Friday, February 17, 2017

#BookReview: MATTERS OF CONVENIENCE by Roy L. Pickering, Jr.

Summary: Marshall yearns for Audrey but she sees a future with James. When her personal and professional plans veer off course, their relationships are shuffled. Can it work out with Marshall after he provides support at a critical juncture? Or is it doomed to fail when paths cross with James, secrets are revealed, and commitments are put to the test? Matters of Convenience examines the repercussions of unpredictable timing and rash solutions, asking if happiness results from choice, fate or serendipity.

Review: Can men write romance novels? That was my initial thought when the author of Patches of Grey reached out to me asking for a review of his latest work. I racked my brain trying to come up with any other romances that I've read that have been written by men and couldn't. Do men not write romance? Are they not capable of writing romance? Pickering answers all of those questions in Matters of Convenience.

Audrey has everything going for her. She has a great job, good friends and impeccable taste. She’s been unlucky in love, but that’s okay because she’s focused on her career and a possible promotion. Her best friend, Marshall, provides the male shoulder she needs to lean on occasionally, so she has male company, it’s just platonic.

It’s undeniable that Marshall is in love with Audrey. They tried dating years ago, but where he felt flames, she barely felt a flicker. Marshall has comfortably settled into the friend zone while he watches Audrey date other men, believing that one day she’ll realize that he’s the only constant in her life and should be the man in her life.

James has played the fields for years. As his friends move into steady relationships, marriage and kids, he’s content to date several women. A BMW (black man working) in New York certainly has his pick of women and he takes full advantage of it.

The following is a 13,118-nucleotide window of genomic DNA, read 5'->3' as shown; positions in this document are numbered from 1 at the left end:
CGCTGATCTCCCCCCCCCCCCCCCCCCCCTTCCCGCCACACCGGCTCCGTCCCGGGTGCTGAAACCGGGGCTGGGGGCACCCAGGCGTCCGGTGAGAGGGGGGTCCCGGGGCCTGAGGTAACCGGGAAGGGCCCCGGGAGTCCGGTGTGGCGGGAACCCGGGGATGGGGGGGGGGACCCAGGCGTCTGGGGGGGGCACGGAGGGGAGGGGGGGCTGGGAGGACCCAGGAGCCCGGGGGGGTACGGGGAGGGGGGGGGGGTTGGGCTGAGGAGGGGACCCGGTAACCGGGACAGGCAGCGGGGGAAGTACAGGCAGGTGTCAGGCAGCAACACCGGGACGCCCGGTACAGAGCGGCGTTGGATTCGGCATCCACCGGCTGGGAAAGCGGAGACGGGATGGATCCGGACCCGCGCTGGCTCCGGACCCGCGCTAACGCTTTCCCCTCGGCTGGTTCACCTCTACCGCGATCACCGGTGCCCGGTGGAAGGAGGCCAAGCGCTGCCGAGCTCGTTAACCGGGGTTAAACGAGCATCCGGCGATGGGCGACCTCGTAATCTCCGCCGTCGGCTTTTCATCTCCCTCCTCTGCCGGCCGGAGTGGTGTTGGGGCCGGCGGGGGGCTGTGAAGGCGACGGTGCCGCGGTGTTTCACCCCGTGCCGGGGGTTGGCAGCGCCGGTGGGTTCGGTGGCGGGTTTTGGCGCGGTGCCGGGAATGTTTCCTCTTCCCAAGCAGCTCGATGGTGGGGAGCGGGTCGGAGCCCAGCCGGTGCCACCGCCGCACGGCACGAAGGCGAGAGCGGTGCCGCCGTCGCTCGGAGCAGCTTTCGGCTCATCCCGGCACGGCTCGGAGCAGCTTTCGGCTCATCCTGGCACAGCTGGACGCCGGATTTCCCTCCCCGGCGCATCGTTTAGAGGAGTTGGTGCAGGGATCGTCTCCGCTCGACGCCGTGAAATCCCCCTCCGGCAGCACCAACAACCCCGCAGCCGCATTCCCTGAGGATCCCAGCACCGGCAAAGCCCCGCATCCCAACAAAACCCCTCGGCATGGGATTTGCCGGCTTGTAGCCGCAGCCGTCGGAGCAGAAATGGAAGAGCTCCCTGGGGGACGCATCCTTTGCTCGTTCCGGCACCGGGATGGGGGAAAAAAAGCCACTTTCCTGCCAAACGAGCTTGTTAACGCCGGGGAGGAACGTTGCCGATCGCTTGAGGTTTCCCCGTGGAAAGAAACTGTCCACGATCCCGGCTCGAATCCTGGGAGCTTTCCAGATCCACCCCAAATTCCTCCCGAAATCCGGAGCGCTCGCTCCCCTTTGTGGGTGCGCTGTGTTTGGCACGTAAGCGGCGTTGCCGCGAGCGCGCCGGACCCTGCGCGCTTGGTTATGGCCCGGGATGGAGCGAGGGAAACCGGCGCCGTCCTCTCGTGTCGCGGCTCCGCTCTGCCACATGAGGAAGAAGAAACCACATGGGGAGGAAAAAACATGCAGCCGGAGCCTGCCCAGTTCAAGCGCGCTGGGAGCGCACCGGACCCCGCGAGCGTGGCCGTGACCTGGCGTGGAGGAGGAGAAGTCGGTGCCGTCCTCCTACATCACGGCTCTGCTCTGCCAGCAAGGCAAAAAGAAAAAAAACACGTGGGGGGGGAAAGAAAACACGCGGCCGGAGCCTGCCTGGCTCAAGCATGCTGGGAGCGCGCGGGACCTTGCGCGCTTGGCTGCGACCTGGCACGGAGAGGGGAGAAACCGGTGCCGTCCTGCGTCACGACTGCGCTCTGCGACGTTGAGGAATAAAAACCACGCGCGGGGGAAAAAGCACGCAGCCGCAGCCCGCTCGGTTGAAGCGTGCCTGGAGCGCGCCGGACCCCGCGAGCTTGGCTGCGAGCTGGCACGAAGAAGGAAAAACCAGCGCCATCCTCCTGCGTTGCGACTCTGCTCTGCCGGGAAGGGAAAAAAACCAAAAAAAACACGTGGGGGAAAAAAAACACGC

When James meets Audrey, he’s immediately taken with her and theirs is almost a story book romance, but almost doesn’t count. Pickering could have taken the easy route and given readers their happily ever after and wrapped the story up with a nice bow, but nope. He explores what happens if there’s no happily ever after and it’s a bumpy but enjoyable ride.

Pickering’s characters are interesting and he uses them well. I found myself rooting for James and Audrey, of course, but I also wanted Marshall, Sarah and others to find their happy endings. A true sign of a good book and characters is that they stay with you after you’ve finished the book and these characters did. If Pickering decides to stay in the romance lane, I have a feeling he’ll do well.

427 p.
Published: November 2016
Disclaimer: Copy of book received from author, opinions are mine.


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